This survey was co-authored by Naomi House from I Need A Library Job – Do you need one?  Check it out!

Leave a comment

Filed under Job hunter's survey, Urban area

Seriously consider how your library and information science education can be used in other fields

Market scene. Women and men. 1922 2This anonymous interview is with an academic librarian who has been a hiring manager and a member of a hiring or search committee. This person hires the following types of LIS professionals:

Everyone, I’m the Dean of Libraries

This librarian (It’s complicated) works at a library with 200+ staff members in an urban area in the Midwestern US.

Approximately how many people applied for the last librarian (or other professional level) job at your workplace?

√ 25 or fewer

Approximately what percentage of those would you say were hirable?

√ 25% or less

And how would you define “hirable”?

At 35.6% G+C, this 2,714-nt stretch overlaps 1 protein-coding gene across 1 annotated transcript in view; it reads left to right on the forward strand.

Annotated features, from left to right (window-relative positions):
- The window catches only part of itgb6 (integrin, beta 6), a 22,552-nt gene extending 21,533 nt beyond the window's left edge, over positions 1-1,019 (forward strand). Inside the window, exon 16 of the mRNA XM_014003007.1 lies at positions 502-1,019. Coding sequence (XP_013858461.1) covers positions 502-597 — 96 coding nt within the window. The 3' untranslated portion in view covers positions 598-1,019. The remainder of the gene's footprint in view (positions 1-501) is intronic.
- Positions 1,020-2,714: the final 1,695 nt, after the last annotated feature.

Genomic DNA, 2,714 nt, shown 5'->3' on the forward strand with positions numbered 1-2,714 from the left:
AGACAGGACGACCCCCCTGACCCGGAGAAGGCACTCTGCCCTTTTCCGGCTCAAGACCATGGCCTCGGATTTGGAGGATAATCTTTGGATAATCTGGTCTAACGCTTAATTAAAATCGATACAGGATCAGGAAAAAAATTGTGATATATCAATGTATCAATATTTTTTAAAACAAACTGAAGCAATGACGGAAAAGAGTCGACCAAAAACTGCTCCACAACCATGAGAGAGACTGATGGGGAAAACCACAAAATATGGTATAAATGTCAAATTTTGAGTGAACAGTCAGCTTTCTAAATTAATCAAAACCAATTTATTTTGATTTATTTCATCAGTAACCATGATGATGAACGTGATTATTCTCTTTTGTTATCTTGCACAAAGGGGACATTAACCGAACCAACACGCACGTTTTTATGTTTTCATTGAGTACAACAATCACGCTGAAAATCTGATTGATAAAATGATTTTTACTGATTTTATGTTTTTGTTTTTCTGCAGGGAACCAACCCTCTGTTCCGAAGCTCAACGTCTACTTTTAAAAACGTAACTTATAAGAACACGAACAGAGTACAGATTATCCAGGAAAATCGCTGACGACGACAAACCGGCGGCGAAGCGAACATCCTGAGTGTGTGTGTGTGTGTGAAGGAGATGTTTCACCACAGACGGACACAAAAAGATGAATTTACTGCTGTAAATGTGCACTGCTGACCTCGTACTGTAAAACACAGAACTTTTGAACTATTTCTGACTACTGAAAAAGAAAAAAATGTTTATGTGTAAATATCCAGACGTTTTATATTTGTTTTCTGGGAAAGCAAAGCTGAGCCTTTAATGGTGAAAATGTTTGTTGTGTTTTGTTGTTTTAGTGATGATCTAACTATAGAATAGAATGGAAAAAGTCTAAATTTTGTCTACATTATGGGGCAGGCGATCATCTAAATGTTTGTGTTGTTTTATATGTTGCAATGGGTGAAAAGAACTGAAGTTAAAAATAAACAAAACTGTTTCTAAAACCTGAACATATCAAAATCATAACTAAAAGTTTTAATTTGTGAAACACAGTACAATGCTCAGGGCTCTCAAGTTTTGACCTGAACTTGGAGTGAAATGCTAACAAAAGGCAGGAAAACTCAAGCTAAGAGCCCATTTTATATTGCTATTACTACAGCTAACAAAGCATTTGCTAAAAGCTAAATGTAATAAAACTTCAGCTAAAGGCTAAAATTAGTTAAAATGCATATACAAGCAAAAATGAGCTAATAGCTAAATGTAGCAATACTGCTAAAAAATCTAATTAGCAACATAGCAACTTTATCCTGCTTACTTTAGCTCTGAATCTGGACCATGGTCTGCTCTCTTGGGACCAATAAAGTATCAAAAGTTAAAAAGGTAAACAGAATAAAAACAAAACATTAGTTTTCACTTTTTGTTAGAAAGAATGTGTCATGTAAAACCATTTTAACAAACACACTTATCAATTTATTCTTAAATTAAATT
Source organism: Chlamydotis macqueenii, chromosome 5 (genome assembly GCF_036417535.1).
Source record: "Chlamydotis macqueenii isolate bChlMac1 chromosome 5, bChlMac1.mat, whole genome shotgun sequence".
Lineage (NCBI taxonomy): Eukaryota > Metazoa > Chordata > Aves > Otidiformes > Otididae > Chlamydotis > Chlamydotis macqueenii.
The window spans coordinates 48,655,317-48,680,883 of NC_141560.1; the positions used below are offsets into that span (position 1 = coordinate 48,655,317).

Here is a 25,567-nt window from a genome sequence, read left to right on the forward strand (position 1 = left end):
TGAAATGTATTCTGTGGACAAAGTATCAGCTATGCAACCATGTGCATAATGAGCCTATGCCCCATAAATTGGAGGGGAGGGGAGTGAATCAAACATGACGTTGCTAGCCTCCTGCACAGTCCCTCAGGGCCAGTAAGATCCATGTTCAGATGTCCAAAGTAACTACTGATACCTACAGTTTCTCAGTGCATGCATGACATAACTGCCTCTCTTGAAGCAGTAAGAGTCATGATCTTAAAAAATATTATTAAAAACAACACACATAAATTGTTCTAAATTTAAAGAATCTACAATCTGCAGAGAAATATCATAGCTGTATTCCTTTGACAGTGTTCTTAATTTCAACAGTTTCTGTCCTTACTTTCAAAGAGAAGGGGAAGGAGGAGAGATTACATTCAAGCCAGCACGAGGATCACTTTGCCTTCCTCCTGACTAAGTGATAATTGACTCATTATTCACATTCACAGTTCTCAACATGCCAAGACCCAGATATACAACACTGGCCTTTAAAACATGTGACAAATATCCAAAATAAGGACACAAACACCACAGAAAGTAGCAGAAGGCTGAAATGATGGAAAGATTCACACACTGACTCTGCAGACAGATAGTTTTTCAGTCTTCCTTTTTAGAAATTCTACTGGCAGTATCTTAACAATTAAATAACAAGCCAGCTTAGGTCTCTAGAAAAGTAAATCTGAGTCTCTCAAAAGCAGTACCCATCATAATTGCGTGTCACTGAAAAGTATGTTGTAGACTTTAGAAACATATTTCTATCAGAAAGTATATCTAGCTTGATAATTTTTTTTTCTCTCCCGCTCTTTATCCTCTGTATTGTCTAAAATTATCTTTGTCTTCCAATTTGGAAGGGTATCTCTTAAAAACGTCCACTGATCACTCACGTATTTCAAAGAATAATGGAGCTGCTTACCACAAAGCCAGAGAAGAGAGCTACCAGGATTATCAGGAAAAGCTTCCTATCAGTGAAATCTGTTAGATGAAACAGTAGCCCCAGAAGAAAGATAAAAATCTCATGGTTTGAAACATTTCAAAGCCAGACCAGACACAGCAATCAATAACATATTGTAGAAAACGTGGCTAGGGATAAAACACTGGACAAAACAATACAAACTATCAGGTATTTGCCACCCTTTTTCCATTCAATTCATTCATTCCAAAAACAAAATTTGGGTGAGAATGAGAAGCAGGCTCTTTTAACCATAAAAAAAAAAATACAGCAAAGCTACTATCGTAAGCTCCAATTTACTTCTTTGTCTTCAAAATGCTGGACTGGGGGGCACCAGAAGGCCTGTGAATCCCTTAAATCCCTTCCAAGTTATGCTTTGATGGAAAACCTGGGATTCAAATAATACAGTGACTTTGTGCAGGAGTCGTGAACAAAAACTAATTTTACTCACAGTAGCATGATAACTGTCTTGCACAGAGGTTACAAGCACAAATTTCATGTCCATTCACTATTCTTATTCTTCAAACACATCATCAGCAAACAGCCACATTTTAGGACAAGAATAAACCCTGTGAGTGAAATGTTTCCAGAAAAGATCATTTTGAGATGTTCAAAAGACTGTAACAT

Had the basic qualifications we were looking for

How are applications evaluated, and by whom?

HR uses a set of rubrics for each position type. The ones that “pass” the rubric are sent on to a hiring committee.

What is the most common reason for disqualifying an applicant without an interview?

Does not meet minimum qualifications.

Do you (or does your library) give candidates feedback about applications or interview performance?

√ No

What is the most important thing for a job hunter to do in order to improve his/her/their hirability?

Address the requirements as stated in the job posting. If you send us a generic application letter, you’re very unlikely to be considered.

I want to hire someone who is

inquisitive

How many staff members are at your library/organization?

√ 200+

How many permanent, full time librarian (or other professional level) jobs has your workplace posted in the last year?

√ 2

How many permanent, full time para-professional (or other non-professional level) jobs has your workplace posted in the last year?

√ 2

Can you tell us how the number of permanent, full-time librarian positions at your workplace has changed over the past decade?

√ There are fewer positions